Leesburg in Loudoun County, Virginia — The American South (Mid-Atlantic)
The Carriage House
The trio of green buildings around the circular drives were constructed in the early 1900s by the Eustis family, the last private owners of Oatlands. William Corcoran Eustis enjoyed the close proximity to Virginia hunt country while Edith Eustis saw the dilapidated gardens as a perfect restoration project. They often entertained friends from the D.C. area, including President Franklin Delano Roosevelt.
The Carriage House was built between 1903 and 1906 by the Norris Brothers of Leesburg. Outside, the frame building with fieldstone foundation represented typical rural Virginia architecture. Inside, it housed a state-of-the-art healthy environment for "thoroughbreds and Irish hunters." High windows supplied light and ventilation without subjecting horses to harsh drafts. Second floor staff rooms were strategically located to minimize disruptive noise. Raised wooden floors, scored concrete hallways, and an interior drainage system allowed easy cleaning of both horses and carriages. Today, the Carriage House is the Oatlands Visitor Center and Museum Store.
Carriage House, 1937.
Chauffeur's House, 1951.
This two-story framed building was home to Harry Doe and his family. Initially a driver of horse-drawn carriages for the Eustis family, Doe was sent to Detroit around 1918 to learn how to drive the Eustis' first automobile. Today, this structure is used as offices for Oatlands' staff.
Pump House, 1951.
This unassuming structure was built over an underground well to provide water for all of the buildings in Oatlands' historic core.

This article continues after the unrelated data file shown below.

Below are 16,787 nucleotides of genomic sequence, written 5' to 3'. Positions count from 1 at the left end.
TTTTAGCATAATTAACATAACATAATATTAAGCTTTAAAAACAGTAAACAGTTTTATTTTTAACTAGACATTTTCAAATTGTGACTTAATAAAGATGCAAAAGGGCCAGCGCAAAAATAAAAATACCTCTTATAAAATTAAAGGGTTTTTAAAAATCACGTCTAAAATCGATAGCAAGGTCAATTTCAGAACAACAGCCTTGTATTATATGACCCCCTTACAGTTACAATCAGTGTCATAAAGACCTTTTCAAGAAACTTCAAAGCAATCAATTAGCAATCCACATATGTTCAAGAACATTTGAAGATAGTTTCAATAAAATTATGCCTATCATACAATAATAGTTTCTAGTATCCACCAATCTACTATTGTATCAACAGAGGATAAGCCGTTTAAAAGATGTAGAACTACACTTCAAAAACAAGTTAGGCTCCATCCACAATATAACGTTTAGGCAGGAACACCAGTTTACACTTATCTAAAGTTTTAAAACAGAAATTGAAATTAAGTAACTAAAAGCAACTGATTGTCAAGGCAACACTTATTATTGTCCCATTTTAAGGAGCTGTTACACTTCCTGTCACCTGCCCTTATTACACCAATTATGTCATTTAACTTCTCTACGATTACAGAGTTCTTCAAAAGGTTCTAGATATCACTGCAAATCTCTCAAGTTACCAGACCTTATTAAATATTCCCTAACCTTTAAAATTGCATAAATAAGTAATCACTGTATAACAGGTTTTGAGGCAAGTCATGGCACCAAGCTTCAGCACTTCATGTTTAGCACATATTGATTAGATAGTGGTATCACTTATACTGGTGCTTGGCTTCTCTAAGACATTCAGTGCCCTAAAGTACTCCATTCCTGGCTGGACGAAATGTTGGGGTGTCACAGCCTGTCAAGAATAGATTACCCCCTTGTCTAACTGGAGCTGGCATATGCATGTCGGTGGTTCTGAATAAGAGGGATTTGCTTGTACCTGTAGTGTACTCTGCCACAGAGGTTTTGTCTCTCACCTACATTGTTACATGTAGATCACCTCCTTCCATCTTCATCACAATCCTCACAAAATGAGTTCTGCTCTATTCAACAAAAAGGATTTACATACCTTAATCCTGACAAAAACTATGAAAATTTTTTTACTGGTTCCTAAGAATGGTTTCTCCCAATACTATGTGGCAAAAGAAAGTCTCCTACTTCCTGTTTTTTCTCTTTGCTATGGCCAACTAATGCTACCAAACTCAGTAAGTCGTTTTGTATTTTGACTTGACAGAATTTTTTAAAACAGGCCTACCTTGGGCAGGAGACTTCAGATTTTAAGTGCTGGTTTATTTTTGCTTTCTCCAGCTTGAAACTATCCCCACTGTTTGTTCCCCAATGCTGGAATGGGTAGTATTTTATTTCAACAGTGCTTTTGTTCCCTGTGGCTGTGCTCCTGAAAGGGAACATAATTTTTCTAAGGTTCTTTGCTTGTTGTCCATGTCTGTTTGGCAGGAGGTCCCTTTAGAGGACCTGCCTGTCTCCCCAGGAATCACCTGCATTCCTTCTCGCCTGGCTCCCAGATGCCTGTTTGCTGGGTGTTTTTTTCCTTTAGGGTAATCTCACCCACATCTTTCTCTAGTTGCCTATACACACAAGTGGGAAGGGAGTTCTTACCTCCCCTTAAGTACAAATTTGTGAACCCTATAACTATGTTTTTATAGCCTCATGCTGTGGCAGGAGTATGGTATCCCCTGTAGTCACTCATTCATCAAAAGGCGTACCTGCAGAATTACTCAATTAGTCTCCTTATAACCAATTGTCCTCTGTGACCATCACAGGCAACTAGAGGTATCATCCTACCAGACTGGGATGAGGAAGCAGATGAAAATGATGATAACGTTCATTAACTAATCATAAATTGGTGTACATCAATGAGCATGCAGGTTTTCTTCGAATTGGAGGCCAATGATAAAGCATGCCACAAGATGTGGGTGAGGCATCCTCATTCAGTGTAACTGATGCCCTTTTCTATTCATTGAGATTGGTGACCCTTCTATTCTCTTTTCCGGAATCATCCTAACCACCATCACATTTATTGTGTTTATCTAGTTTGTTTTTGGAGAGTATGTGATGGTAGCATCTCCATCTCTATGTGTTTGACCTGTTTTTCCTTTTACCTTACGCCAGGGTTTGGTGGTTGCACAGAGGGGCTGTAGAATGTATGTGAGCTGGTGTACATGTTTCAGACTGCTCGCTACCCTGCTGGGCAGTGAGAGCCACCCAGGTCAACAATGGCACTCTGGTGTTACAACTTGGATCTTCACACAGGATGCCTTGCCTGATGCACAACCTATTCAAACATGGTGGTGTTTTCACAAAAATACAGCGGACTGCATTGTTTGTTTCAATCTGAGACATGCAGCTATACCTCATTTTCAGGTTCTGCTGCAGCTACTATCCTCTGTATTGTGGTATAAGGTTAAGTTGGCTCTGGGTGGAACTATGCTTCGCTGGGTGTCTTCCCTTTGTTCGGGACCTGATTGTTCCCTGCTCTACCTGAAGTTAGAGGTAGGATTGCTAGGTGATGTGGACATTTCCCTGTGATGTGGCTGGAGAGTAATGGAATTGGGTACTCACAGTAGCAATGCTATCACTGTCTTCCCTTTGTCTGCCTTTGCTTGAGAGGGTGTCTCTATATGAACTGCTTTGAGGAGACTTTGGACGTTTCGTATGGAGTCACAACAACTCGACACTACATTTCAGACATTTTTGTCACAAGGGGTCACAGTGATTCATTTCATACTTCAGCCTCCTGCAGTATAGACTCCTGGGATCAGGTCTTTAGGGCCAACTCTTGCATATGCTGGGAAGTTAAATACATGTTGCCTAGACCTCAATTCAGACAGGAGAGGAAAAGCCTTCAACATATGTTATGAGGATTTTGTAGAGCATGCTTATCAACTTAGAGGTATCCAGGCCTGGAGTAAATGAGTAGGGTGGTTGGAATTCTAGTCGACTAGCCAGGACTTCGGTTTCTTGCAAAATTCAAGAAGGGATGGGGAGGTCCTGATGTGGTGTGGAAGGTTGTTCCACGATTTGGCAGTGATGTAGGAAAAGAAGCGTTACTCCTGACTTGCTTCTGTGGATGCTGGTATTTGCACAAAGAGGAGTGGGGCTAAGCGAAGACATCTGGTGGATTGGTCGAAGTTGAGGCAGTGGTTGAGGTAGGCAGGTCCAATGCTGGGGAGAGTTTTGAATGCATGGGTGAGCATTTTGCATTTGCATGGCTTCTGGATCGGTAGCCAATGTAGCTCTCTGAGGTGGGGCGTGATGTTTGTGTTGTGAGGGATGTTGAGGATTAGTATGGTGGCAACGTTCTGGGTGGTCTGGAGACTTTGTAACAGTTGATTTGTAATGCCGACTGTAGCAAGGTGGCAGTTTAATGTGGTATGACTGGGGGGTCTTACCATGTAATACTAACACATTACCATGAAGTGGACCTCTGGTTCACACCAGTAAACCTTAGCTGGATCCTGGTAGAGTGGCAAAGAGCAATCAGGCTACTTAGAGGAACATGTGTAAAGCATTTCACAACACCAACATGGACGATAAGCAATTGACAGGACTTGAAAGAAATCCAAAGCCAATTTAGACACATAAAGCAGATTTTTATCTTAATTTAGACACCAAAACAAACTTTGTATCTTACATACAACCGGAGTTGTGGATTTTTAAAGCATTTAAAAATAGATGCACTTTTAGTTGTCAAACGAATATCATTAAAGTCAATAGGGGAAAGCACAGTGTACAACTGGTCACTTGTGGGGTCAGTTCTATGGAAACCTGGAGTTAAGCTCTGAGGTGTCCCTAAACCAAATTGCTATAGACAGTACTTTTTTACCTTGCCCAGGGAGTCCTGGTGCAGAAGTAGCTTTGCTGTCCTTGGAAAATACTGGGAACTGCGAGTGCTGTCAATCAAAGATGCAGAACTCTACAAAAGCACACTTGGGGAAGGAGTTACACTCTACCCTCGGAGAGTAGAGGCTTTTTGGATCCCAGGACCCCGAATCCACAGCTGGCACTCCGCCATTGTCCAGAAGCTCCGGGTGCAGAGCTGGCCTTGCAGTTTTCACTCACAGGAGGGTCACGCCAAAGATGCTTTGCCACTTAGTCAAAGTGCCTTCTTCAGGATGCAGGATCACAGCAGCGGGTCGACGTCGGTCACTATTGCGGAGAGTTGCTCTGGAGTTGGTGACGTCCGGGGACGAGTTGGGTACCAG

William Corcoran Eustis, c. 1989.
While at Oatlands, Eustis became a founding member of the Loudoun Hunt and served on its board of governors. A 1906 newspaper article claimed, "Mr. Eustis is well known as a most enthusiastic hunter, and it is his intention to have a splendid stable of high class hunters of 'Oatlands.'"
Edith Morton Eustis, c. 1895.
Edith Livingston Morton Eustis was the daughter of Levi Parsons Morton, Minister to France and Vice President to the 23rd President of the United States, Benjamin Harrison. She was lifelong friends with President Franklin Delano Roosevelt, who visited
Margaret and Morton Eustis, c. 1915.
Family photograph albums show the Eustis children's love of outdoor activities at Oatlands during all seasons. Here, Margaret and Morton display their ease with equestrian pursuits.
Erected by Oatlands Historic House & Gardens, a site of the National Trust for Historic Preservation.
Topics and series. This historical marker is listed in these topic lists: Animals • Architecture • Roads & Vehicles. In addition, it is included in the Former U.S. Presidents: #23 Benjamin Harrison, and the Former U.S. Presidents: #32 Franklin D. Roosevelt series lists. A significant historical year for this entry is 1903.
Location. 39° 2.517′ N, 77° 37.135′ W. Marker is in Leesburg, Virginia, in Loudoun County. Marker can be reached from Oatlands Plantation Lane, 0.4 miles south of James Monroe Highway (U.S. 15), on the right when traveling south. Touch for map. Marker is at or near this postal address: 20805 Oatlands Plantation Ln, Leesburg VA 20175, United States of America. Touch for directions.
Other nearby markers. At least 8 other markers are within walking distance of this marker. Welcome to Oatlands! (a few steps from this marker); Oatlands (a few steps from this marker); The Enslaved at Oatlands (about 300 feet away, measured in a direct line); The Bachelor's Cottage (about 500 feet away); The Greenhouse (about 500 feet away); The Mansion (about 600 feet away); The Enslaved Community (about 600 feet away); Reclaim Your Story (about 600 feet away). Touch for a list and map of all markers in Leesburg.
Related marker. Click here for another marker that is related to this marker. This marker has replaced the linked marker.
Credits. This page was last revised on April 9, 2022. It was originally submitted on April 9, 2022, by Devry Becker Jones of Washington, District of Columbia. This page has been viewed 71 times since then and 17 times this year. Photos: 1, 2. submitted on April 9, 2022, by Devry Becker Jones of Washington, District of Columbia.